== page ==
David nodded slightly at Eloise, watching as she placed a hand like a patio shade over her eyes, squinting at the blazing sunlight that scoured his retinas and left vague impressions of colorful spots dancing in his vision, turned away from it though he was. He wasn’t sure why it was so bright, but the island surely had a reason, what with its moody changeability. Maybe it was punishing somebody for sleeping in late or making it easier for someone to find something. Maybe it just wanted to fuel David’s headache. Surely the last, he thought. For some reason, painting himself as the victim to an island was appealing to him, though he’d likely feel disgusted with himself if he realized what he was doing.
Regardless, the light and Eloise’s subsequent reaction seemed to bring her attention to his pain. David watched as a vague shadow of guilt seemed to pass over her face, curiosity humming like a cicada in his mind. As Eloise lightly set down her bag, she began rummaging through it with both a look of rapt attention and tantalizingly bizarre look of internal conflict. What could possibly be in her bag that would elicit such a response? Curiosity piqued, David gave into one of his more childish impulses, straightening up his posture and leaning at such an angle that x-ray vision would surely be playing in his favor for spying on the item. As it was, though, the position proved only to throw him off-kilter.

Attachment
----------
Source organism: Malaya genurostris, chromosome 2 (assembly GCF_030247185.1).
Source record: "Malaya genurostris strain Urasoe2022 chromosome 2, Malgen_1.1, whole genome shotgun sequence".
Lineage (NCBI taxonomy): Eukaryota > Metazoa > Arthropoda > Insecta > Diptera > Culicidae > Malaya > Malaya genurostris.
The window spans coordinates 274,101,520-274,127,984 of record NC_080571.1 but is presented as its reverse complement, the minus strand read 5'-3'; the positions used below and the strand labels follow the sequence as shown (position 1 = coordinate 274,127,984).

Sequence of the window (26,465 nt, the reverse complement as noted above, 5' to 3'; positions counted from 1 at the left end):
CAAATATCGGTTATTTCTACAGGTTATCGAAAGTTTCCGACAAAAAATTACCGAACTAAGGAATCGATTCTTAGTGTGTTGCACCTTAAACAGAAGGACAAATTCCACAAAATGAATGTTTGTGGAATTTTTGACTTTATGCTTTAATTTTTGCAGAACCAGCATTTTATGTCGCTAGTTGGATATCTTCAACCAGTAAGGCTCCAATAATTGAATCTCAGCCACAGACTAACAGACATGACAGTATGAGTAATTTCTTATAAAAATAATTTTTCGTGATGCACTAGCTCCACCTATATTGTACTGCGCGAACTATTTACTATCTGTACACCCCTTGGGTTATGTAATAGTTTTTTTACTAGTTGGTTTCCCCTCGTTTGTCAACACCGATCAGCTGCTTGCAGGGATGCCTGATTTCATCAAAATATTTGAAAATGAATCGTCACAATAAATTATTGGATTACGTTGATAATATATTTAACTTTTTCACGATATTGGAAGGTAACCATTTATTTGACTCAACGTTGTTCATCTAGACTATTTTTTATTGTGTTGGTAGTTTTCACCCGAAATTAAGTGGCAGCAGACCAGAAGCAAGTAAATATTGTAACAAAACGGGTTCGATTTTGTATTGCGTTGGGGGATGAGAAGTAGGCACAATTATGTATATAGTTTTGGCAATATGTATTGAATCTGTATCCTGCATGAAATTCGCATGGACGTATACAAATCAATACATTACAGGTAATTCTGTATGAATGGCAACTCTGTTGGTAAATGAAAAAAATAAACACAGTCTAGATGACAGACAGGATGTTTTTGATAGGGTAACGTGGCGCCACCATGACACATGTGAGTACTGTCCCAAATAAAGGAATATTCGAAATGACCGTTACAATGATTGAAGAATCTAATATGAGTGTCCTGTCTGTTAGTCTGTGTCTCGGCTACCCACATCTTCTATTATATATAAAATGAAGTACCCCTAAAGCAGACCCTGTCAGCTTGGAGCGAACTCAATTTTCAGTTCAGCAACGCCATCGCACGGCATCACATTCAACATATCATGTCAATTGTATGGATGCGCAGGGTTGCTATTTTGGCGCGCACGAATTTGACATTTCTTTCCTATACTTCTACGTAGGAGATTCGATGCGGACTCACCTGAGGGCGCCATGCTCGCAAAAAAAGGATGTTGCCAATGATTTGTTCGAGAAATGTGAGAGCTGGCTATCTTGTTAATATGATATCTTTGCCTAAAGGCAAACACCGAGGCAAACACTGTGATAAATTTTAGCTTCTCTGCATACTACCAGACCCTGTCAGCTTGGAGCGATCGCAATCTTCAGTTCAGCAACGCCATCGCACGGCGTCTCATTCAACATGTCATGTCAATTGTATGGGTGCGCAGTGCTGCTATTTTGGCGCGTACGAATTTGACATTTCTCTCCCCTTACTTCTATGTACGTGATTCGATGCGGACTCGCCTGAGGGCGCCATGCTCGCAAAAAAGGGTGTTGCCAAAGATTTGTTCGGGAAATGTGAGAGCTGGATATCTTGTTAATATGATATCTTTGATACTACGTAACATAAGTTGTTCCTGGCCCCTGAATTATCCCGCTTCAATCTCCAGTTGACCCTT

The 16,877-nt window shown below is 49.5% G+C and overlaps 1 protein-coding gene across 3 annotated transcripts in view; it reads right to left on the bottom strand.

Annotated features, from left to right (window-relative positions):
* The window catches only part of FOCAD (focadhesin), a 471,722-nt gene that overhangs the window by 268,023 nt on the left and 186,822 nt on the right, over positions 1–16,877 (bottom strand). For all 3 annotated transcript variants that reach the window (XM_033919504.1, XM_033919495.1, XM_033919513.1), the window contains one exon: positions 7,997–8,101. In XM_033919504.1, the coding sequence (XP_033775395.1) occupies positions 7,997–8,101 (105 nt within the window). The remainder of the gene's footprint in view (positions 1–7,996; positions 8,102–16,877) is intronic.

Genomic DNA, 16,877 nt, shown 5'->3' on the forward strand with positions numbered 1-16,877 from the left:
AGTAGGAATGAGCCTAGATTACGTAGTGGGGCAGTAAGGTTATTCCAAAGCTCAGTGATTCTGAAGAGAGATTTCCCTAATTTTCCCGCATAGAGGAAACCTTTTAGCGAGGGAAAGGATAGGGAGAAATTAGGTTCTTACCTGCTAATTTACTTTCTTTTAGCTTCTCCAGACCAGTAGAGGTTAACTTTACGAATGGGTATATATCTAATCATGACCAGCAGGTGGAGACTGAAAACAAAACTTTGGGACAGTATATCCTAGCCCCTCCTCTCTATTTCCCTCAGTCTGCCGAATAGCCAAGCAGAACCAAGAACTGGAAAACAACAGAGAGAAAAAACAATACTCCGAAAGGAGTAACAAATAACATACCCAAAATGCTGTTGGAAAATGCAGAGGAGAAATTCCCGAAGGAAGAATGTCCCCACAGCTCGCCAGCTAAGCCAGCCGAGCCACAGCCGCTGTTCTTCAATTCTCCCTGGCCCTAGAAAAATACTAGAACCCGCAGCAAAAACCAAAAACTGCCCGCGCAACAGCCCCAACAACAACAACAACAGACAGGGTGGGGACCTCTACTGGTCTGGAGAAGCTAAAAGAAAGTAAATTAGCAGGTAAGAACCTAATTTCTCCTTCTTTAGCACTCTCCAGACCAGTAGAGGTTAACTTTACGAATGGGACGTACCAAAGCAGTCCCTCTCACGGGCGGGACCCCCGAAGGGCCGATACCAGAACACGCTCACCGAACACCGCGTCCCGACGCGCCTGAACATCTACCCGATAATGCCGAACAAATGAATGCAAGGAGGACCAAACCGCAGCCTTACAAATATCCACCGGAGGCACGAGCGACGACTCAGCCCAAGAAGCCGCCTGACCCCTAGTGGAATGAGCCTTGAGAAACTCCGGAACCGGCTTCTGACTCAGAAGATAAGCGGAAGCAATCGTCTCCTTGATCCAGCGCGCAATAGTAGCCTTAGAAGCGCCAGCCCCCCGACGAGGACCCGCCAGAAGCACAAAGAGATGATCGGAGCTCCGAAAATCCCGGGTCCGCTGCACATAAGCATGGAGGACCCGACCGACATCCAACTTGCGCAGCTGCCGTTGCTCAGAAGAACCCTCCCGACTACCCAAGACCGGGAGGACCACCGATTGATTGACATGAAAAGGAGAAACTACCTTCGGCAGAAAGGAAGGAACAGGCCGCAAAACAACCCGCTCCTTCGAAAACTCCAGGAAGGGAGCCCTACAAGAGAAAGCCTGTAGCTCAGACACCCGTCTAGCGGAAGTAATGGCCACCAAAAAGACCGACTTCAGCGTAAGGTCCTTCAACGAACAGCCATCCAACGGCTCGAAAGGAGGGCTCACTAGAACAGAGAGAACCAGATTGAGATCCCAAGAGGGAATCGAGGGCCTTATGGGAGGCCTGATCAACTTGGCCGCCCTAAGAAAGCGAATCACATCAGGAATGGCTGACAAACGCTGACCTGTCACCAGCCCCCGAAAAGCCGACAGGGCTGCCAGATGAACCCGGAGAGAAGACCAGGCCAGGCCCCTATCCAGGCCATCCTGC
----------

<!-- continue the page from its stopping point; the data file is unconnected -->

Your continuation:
When a small pill was thrown his way with a swift command to ‘take it,’ David startled, flailing quite unnecessarily at the sudden expectation for him to do something and the realization that he was being given something. Though David had played on the football team through the majority of high school and his time as an enlisted solider had proved only to improve his reflexes, they did not spare him from falling sideways and crashing his shoulder against the ground, even as his fist closed expertly over the small projectile. It wasn’t actually a fall, however, sitting as he was, but it was an embarrassment that had David’s ears burning a vibrant red. He quickly righted himself, feeling bashful— you God damned fool, what was that even— and occupied himself with a quick scrutiny of the pill in his hand.